Today was one of those days where a gamble really pays off. I assigned a chapter of S.C.M. Paine’s The Sino-Japanese War of 1894-1895, hoping that it would give the class some clues as to why the two main belligerents couldn’t reach a deal over the governance of Korea and avert what turned out to be a pretty significant war. As it happened, we were treated to a textbook story about mutual optimism leading to inconsistent expectations about the likely outcome of the war, rooted in what were essentially different theories of how wars are won: the Qing expected numbers to carry the day, while Japan was willing to bet on its qualitatively superior Westernized forces.
As it happened, war quickly laid bare whose forces were superior, as Japan decimated the Chinese navy and was making quick work of its military forces on the Liaodong Peninsula when China ultimately sued for peace. So it’s a great story for our understanding of war—especially war termination—and asymmetric information, but what I found most fascinating was the account of the debate within Japan about just how far to press the advantage once they had the Qing on the ropes: fearing foreign intervention, especially the Russians and Germans, elements of the Japanese elite wanted to limit their aims in order to guarantee they could keep what they got. So they moderated their aims a bit, and while they still took off a little to much, being forced by the Russians, Germans, and French (the Triple Intervention) to cede the Liaodong Peninsula back to China (who subsequently leased it to the Russians), it was a pretty clear example of the dynamic Suzanne Werner analyzed here: where states that don’t intervene in a war can still have a profound affect on its aims and its course.
So we built on the basic informational account of war by tracing (a) how battlefield outcomes affect war aims and (b) how the shadow of outside intervention can affect war outcomes, even when that intervention may not materialize.
Pedagogically, not a bad day at all.
It’s been hard over the last few weeks not to get caught up in the near-constant stream of gloriously hyperbolic threats and invective coming out of North Korea (especially in Austin, which appears to be one of several places targeted for destruction just this week). However, while the overheated rhetoric, retro nods to Cold War-era ideological struggles, and visionary mashups of “We Are the World” and Call of Duty may be uniquely North Korean, the situation in which the leaders of both North and South Korea find themselves is certainly not. In fact, it’s a special case of what in my own research I call “the turnover trap“: since neither Kim Jong Un nor Park Geun-hye have been in office very long, both have powerful incentives to ratchet up tensions on the peninsula, however little either side may actually wish for the pot to boil over into a fresh conflict.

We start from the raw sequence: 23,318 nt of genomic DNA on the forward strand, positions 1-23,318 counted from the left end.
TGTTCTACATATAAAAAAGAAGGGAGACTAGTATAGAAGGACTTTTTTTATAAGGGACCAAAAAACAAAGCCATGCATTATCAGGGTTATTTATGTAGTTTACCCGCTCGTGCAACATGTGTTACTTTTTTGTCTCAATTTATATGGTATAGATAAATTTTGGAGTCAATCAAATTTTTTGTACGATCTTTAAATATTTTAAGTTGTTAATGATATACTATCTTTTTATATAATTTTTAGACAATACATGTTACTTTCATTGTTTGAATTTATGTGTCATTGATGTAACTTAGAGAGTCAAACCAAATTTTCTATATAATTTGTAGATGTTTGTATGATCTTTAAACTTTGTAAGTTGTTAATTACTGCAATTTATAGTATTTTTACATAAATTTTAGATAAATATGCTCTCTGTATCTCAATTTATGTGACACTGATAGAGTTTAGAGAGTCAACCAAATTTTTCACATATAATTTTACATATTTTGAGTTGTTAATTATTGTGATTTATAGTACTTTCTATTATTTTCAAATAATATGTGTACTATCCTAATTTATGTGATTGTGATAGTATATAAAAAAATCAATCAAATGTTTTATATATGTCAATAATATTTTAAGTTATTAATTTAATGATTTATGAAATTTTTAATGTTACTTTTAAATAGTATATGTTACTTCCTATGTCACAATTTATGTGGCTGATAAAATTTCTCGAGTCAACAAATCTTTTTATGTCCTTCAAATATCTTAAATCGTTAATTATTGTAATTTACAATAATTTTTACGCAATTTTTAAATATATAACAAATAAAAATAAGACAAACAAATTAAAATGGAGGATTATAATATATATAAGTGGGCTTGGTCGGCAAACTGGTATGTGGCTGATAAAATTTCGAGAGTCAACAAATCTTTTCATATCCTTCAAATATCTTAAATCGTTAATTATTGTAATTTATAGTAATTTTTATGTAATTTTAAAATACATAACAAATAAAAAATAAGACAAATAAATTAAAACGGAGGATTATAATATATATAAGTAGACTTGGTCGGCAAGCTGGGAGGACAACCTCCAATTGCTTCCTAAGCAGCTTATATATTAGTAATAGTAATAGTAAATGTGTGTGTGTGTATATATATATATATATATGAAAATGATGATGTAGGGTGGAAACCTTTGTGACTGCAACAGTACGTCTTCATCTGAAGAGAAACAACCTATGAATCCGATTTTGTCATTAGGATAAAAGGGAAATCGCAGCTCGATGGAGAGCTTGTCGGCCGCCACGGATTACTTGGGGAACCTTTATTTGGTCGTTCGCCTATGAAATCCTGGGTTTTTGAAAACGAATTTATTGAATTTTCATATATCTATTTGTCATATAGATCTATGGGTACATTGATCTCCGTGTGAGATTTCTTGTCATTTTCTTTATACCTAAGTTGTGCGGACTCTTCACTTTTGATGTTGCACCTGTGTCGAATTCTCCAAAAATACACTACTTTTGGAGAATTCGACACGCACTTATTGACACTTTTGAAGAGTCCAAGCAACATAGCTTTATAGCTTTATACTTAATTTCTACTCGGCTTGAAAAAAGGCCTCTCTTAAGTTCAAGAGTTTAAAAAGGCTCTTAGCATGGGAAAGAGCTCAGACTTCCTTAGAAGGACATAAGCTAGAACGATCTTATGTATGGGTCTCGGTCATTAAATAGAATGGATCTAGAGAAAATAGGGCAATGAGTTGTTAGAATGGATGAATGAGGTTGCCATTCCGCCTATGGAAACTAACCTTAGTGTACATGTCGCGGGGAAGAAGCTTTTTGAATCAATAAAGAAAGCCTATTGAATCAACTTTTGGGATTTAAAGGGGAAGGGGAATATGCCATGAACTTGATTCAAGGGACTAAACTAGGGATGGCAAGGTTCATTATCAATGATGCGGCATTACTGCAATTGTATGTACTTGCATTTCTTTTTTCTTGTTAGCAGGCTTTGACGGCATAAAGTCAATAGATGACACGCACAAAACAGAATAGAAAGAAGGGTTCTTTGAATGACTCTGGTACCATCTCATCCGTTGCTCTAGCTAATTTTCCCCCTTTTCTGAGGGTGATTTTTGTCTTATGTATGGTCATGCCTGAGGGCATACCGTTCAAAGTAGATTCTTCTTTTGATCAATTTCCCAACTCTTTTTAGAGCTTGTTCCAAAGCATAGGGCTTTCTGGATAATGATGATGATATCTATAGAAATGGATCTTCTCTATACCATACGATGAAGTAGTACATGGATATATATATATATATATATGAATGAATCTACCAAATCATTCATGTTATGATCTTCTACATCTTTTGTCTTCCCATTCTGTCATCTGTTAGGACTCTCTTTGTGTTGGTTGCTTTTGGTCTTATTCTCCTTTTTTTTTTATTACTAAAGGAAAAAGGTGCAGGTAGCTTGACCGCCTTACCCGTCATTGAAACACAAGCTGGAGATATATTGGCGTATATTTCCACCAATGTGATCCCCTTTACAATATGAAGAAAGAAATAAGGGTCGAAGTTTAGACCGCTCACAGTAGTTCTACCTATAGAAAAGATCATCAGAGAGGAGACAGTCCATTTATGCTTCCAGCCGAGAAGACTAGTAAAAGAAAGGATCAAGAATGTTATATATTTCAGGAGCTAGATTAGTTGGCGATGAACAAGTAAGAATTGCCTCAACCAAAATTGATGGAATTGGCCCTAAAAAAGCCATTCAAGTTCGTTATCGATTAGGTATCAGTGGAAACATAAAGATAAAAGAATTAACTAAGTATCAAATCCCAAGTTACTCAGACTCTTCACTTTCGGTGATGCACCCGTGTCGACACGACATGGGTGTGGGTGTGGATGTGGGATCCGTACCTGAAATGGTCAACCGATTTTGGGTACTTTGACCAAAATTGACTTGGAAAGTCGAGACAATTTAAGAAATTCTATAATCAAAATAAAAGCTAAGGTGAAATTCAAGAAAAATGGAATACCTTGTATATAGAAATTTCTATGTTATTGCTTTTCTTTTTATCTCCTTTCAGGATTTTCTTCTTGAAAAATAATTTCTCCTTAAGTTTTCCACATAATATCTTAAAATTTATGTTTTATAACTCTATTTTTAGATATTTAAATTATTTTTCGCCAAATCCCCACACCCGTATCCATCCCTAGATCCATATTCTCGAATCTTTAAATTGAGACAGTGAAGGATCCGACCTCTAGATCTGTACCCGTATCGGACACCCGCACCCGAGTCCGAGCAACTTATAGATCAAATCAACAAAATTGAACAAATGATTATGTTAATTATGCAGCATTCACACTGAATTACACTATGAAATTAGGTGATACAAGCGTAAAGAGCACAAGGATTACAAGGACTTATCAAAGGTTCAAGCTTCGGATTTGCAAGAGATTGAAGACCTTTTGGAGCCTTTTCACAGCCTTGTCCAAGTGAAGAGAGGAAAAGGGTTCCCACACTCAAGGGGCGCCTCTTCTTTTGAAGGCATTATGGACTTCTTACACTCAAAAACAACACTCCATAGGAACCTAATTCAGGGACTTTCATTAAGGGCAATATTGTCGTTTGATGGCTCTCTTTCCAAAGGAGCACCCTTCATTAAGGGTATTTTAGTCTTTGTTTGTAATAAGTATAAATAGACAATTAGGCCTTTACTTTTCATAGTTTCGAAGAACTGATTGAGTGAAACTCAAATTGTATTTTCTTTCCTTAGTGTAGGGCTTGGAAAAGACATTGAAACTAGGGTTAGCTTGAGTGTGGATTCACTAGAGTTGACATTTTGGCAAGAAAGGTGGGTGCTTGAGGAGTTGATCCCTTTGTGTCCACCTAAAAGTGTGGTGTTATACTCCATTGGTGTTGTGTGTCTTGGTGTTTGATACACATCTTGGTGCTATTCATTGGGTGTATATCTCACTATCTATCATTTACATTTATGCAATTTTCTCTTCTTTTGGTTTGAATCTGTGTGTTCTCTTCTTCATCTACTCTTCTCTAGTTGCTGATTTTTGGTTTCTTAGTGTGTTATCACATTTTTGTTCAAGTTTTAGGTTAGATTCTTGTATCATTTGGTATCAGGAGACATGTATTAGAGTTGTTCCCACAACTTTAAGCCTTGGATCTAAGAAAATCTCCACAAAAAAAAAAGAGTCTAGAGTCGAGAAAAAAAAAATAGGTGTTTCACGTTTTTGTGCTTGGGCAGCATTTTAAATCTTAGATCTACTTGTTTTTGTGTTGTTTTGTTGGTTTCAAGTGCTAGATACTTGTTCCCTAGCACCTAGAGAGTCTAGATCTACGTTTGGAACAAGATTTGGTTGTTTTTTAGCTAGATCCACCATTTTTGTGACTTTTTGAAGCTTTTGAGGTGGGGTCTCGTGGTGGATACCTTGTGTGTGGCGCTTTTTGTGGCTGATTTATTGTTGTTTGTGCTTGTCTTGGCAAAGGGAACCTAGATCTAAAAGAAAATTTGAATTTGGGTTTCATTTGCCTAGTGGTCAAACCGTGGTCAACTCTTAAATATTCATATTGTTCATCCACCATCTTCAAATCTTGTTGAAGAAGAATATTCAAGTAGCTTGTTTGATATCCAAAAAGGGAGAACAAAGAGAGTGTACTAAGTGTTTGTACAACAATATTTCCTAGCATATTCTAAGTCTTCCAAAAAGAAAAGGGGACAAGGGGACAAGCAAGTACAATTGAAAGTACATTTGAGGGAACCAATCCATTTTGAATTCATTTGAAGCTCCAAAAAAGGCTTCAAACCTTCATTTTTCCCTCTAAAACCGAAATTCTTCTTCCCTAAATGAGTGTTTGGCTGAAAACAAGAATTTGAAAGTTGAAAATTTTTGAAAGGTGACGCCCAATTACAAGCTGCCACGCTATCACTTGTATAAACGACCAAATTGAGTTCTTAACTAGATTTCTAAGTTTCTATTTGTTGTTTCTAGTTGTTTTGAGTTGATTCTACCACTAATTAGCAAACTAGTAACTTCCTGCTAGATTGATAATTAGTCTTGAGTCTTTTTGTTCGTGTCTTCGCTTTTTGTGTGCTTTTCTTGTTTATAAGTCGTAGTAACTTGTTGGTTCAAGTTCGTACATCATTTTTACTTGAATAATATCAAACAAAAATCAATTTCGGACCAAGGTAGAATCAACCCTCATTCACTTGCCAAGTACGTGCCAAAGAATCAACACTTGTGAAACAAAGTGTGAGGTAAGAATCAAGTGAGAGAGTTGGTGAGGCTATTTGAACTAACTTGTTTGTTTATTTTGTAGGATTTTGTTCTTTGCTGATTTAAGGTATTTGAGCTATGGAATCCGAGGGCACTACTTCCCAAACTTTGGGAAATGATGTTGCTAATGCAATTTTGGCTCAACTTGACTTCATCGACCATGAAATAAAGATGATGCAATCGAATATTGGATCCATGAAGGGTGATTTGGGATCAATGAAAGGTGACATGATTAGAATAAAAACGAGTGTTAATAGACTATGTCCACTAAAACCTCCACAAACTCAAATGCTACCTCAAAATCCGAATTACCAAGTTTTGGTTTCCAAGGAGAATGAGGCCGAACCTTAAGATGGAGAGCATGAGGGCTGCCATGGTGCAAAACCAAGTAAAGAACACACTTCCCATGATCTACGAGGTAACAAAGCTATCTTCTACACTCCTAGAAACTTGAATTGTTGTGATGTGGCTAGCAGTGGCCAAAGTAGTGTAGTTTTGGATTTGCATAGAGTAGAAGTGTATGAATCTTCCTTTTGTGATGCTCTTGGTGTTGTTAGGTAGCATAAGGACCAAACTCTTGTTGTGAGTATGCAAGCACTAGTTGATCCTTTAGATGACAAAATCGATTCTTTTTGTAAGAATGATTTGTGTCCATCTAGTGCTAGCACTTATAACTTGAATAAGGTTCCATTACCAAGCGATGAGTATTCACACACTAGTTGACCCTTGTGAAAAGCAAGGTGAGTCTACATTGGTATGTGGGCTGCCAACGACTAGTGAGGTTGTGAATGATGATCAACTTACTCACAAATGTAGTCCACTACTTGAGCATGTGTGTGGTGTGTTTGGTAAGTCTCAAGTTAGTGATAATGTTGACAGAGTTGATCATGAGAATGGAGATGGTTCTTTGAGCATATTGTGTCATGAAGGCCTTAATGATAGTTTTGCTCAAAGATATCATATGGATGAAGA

The answer to all your questions, after the jump… Continue reading
While it’s clear that I’ve got to find something to write about besides North Korea (soon, soon, I promise), I can’t resist linking this blog entry from FP on a (possibly) budding sibling rivalry between Kim Jong-Un, the successor-designate, and Kim Jong-Nam, the elder son whose partying lifestyle apparently led him to being passed over for the throne this spring.
Named successors are pretty rare things, and when they happen, I’m always reminded of Gordon Tullock’s answer as to why they’re so rare: they’re dangerous, both for the incumbent and the now publicly-named next in line. Tullock argues that designating a successor helps coordinate those who would wish to alter the succession but who, in the absence of a focal point, would have trouble overcoming a basic plotter’s dilemma: I want to topple the king, but I don’t want to be the only one (because then I’m terribly easy to kill). Named successors can help coordinate the opposition or, and I’m thinking aloud here, maybe force the hand of rival claimants to the throne…and this just might have something to do with Kim Jong-Nam throwing wrenches into his younger brother’s plans and, in retaliation, Jong-Un’s reported attempt to have his brother assassinated. The counterfactual, of course, would be that in the absence of a named successor, there would be sufficient uncertainty, given the government’s coercive power, to induce caution on the part of would-be troublemakers who seem willing to move only now, once Jong-Un won the family’s favor.
Why bring this up? Well, if named successions are so dangerous, it begs the question of why they’re used. What did Kim Jong-Il stand to gain from naming the heir apparent? I’m working out an answer, so look for more on this later..
It’s been common for quite some time to call Kim Jong-Il irrational, and North Korea’s well-known ability to keep the world “guessing“—careening from talks to no talks, compliance to noncompliance, calls for aid to sinking ships and lobbing shells across the border—has done little to discourage this kind of talk. However, it’s dead wrong to infer “irrationality” (whatever that means) from unpredictability. In fact, one can argue that, in North Korea’s position, being unpredictable is quite shrewd and, yes, quite rational. Far from delusional or incoherent, I’d go so far as to call North Korea’s actions over Kim Jong-Il’s reign “rationally unpredictable.” What do I mean by that? More after the jump…